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Two Austen fans podcasting to tell the story of Georgette Heyer today

Heyer Today recording

By Sara-Mae Tuson

Exactly one year ago this week my friend Beth and I were having tea and cake in the Victoria and Albert Museum, when I asked her if she fancied joining me in setting up a boutique podcast company. So ‘Fable Gazers’ was born – a podcast company which aims to produce narrative podcasts with our own special twist.

With literary-themed podcasts in their infancy, there’s still room for new voices. Our ambitions are vast: we want to produce the next podcast obsession. With audio content (according to Oliver Deane, Director of Commercial Digital at DAX)  set to make up 30% of advertising revenue it looked like a promising proposition. But it wasn’t the prospect of making money that inspired us to create Fable Gazers. It was two passion projects, one started by a friend’s shocking revelation to me, and the other created because of a need to find a podcast about two of my favourite writers.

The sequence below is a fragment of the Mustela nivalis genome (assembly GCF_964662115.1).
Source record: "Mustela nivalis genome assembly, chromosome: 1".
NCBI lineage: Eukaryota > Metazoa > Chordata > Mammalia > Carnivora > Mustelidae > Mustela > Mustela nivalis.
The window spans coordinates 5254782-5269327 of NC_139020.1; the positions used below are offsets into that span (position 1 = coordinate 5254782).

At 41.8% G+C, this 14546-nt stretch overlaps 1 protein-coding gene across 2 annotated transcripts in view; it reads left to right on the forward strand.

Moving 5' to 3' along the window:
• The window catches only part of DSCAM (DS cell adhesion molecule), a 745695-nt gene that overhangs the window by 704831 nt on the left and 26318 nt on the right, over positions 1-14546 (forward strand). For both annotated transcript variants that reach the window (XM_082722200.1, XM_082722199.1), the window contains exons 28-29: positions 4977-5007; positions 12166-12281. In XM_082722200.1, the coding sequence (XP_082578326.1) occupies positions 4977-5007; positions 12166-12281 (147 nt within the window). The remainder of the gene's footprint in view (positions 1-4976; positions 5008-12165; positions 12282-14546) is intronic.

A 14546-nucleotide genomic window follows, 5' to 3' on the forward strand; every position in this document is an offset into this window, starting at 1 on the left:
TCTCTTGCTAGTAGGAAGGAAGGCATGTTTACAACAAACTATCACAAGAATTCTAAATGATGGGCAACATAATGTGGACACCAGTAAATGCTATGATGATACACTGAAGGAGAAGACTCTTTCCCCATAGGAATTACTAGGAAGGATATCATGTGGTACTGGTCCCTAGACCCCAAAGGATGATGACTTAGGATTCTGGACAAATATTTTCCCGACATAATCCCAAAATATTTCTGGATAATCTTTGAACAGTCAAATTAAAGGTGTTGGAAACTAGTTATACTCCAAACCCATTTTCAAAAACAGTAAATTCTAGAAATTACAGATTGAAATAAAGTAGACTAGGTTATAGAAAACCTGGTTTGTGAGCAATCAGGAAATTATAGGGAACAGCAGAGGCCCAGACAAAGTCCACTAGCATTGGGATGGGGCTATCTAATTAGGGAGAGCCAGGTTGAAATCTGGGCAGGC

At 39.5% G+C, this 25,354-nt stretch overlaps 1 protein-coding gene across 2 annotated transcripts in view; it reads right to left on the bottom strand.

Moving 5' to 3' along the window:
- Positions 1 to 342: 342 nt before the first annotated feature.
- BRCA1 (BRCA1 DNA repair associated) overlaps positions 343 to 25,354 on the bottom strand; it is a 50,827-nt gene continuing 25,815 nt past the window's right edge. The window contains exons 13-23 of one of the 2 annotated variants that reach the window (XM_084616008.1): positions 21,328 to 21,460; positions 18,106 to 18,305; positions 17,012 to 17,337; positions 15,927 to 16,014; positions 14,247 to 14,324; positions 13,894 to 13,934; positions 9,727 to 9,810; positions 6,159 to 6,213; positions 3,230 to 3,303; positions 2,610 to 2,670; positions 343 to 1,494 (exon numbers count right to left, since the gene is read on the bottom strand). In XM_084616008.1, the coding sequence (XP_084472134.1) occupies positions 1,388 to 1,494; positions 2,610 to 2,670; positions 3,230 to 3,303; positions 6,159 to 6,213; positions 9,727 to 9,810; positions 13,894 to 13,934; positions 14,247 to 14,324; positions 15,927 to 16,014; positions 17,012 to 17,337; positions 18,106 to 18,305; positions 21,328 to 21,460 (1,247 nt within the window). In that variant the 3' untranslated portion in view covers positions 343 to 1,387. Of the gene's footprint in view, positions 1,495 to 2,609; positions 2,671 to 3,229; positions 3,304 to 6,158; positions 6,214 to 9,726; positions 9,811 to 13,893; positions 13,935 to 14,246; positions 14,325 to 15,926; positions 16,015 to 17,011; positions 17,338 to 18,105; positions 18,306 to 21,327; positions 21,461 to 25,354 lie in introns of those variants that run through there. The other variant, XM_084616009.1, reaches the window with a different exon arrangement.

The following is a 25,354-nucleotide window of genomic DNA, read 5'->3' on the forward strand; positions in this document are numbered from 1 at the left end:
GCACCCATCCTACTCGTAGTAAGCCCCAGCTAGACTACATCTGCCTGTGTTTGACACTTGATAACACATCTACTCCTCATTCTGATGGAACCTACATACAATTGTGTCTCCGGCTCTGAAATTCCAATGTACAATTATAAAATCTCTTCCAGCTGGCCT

I thought it might be possible to keep creating beautiful audio stories, not as a one-off, but as a proper company. With books being a passion of mine, particularly those of a certain famous author who died far too young, after shaping my young mind with such classics as Pride & Prejudice, Sense & Sensibility and more, I wanted to do something that covered an area of Austen’s world which hasn’t been done to death – and it hit me, what about the intersection between her work and the Regency romance novels of Georgette Heyer?

So, I began work on Heyer Today. Like The West Wing Weekly, in which Hrishikesh Hirway and Josh Malina discuss every episode of The West Wing with celebrity guests, our second season, Heyer Today, will have us discussing fourteen of Georgette Heyer’s books with someone who has never read one, attempting to ‘convert’ them to her work, as well as comparing them to Austen’s six classic novels as we go along. For many of us who adore Jane Austen’s work, Heyer is the closest thing we can find to our favourite literary heroine.

There were several revelations for me in the course of researching Heyer Today, and I’ve come to admire her even more than I did before beginning the process. For instance, she wrote almost two books a year throughout her career, supported her family with her work, and has never been out of print!

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